In the April newsletter we present our readers with four original Voices from the Field and a number of updates on constitutional reform processes around the world. Current Polish government plans introduction of legislative changes seriously undermining independence of judiciary and separation of powers in the country. All these changes are to be introduced through regular legislative process without amending the Constitution what raises general doubts as to whether constitution designers should leave crucial details, such as rules regulating basic aspects of functioning of the constitutional court or the judicial council, for legislative completion. Pakistan has recently passed a reform aimed at moving it towards ‘true’, ‘meaningful’ and ‘participatory’ federalism to counter the dominance of Punjab in the National Assembly. As the proposal does not introduce fair power sharing, consensus-based democracy and meaningful devolution of power to the provinces, it is considered to be a tactical political step by the ruling party in view of the 2018 elections, rather than a genuine reform. The Moldovan President has proposed constitutional amendments to enhance the powers of the presidency vis-à-vis the Parliament. If adopted, these changes may disrupt the constitutional balance and provoke a political crisis in the country. In Nepal lack of political consensus has hampered constitutional transition to federalism. The survival of the constitutional project requires the atonement of raw political positioning on the part of the main opposition party and the acceptance of incremental changes by the agitating Madhes-based parties and Federal Alliance.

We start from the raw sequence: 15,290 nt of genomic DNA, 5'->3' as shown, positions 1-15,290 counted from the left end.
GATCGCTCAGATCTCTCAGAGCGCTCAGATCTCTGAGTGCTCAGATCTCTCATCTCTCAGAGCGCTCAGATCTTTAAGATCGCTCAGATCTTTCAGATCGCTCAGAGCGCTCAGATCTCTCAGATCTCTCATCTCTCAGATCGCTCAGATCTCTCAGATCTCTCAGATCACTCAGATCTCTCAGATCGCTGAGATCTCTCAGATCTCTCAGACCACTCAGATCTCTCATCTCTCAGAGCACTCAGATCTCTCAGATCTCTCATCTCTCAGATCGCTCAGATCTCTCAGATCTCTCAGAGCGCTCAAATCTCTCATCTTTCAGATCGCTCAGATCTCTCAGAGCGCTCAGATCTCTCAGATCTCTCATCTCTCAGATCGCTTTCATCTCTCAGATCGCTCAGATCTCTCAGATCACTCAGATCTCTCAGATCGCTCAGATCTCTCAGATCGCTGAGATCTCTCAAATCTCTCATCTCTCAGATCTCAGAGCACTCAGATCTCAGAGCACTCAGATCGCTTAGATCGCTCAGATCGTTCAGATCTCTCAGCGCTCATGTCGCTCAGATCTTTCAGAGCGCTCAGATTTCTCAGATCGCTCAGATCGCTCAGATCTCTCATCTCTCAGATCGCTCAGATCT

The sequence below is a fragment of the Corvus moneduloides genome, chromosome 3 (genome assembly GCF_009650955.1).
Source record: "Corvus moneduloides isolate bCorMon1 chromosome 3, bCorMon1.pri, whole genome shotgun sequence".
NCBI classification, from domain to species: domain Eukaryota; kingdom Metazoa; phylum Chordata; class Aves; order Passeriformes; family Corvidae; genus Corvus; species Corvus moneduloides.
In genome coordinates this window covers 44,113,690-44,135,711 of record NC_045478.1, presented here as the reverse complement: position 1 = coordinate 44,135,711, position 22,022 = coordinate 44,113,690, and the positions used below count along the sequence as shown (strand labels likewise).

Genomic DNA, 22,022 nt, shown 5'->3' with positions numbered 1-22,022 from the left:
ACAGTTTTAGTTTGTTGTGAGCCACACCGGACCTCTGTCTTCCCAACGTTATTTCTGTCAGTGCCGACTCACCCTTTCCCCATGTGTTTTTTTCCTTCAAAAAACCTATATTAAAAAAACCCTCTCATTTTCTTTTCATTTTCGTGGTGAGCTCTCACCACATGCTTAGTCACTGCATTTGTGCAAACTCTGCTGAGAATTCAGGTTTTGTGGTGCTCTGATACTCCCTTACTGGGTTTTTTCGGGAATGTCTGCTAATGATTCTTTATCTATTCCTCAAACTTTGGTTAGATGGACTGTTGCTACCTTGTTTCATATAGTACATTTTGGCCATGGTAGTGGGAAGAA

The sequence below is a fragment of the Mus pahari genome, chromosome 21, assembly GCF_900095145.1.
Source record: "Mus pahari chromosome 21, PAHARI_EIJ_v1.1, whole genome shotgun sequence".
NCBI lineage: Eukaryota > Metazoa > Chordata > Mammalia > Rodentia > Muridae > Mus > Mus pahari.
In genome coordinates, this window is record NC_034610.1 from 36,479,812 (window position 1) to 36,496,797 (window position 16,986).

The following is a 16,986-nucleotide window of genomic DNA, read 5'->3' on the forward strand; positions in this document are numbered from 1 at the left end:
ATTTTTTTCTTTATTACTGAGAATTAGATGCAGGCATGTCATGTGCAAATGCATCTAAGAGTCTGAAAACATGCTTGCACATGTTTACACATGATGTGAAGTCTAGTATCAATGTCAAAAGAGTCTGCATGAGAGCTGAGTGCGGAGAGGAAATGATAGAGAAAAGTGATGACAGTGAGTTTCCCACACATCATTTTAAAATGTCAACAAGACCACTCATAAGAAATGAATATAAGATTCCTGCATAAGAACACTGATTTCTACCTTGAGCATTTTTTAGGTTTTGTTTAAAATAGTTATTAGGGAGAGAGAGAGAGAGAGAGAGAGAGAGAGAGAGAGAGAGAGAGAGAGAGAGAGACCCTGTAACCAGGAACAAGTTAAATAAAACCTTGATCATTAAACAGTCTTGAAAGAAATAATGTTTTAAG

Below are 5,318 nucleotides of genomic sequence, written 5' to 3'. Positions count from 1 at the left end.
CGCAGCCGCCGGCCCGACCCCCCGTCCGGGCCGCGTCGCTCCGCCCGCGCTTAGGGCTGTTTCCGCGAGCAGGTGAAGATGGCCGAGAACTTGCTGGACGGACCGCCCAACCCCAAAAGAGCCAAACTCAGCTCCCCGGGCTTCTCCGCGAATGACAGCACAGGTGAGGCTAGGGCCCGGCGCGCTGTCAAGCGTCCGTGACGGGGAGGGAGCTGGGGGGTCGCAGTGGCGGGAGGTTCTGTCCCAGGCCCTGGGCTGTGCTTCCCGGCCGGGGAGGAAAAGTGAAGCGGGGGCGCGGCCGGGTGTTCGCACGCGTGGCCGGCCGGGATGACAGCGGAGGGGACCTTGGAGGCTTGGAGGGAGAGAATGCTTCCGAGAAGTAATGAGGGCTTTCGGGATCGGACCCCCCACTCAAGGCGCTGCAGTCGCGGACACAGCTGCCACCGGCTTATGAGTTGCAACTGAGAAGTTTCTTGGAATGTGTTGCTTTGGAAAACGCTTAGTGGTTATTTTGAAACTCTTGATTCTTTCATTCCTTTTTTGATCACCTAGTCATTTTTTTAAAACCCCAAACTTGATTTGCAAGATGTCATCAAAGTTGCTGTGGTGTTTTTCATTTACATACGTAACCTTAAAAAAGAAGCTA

The remaining updates cover a range of issues in countries ranging from Syria to Kosovo and from Libya to Paraguay, providing an excellent overview of recent constitutional developments around the globe.